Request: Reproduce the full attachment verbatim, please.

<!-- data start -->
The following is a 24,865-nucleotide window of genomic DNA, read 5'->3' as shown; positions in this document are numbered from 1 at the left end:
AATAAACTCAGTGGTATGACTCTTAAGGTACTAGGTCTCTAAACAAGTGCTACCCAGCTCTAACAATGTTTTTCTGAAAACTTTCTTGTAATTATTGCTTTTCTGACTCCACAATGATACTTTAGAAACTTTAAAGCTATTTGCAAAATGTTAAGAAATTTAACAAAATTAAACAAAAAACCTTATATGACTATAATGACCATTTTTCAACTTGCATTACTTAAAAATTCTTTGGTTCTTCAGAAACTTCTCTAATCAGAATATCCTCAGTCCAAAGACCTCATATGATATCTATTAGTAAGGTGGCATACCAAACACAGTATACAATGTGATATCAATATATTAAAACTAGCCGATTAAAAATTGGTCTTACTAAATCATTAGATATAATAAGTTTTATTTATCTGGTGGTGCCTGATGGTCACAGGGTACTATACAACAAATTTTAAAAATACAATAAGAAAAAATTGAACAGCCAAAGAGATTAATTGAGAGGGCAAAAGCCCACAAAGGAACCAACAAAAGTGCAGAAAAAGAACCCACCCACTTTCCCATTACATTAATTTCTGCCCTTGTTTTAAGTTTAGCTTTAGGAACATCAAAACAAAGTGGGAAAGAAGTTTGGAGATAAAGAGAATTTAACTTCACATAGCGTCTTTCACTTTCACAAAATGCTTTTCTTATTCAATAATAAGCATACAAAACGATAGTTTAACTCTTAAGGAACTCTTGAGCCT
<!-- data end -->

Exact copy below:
The following is a 24,865-nucleotide window of genomic DNA, read 5'->3' as shown; positions in this document are numbered from 1 at the left end:
AATAAACTCAGTGGTATGACTCTTAAGGTACTAGGTCTCTAAACAAGTGCTACCCAGCTCTAACAATGTTTTTCTGAAAACTTTCTTGTAATTATTGCTTTTCTGACTCCACAATGATACTTTAGAAACTTTAAAGCTATTTGCAAAATGTTAAGAAATTTAACAAAATTAAACAAAAAACCTTATATGACTATAATGACCATTTTTCAACTTGCATTACTTAAAAATTCTTTGGTTCTTCAGAAACTTCTCTAATCAGAATATCCTCAGTCCAAAGACCTCATATGATATCTATTAGTAAGGTGGCATACCAAACACAGTATACAATGTGATATCAATATATTAAAACTAGCCGATTAAAAATTGGTCTTACTAAATCATTAGATATAATAAGTTTTATTTATCTGGTGGTGCCTGATGGTCACAGGGTACTATACAACAAATTTTAAAAATACAATAAGAAAAAATTGAACAGCCAAAGAGATTAATTGAGAGGGCAAAAGCCCACAAAGGAACCAACAAAAGTGCAGAAAAAGAACCCACCCACTTTCCCATTACATTAATTTCTGCCCTTGTTTTAAGTTTAGCTTTAGGAACATCAAAACAAAGTGGGAAAGAAGTTTGGAGATAAAGAGAATTTAACTTCACATAGCGTCTTTCACTTTCACAAAATGCTTTTCTTATTCAATAATAAGCATACAAAACGATAGTTTAACTCTTAAGGAACTCTTGAGCCT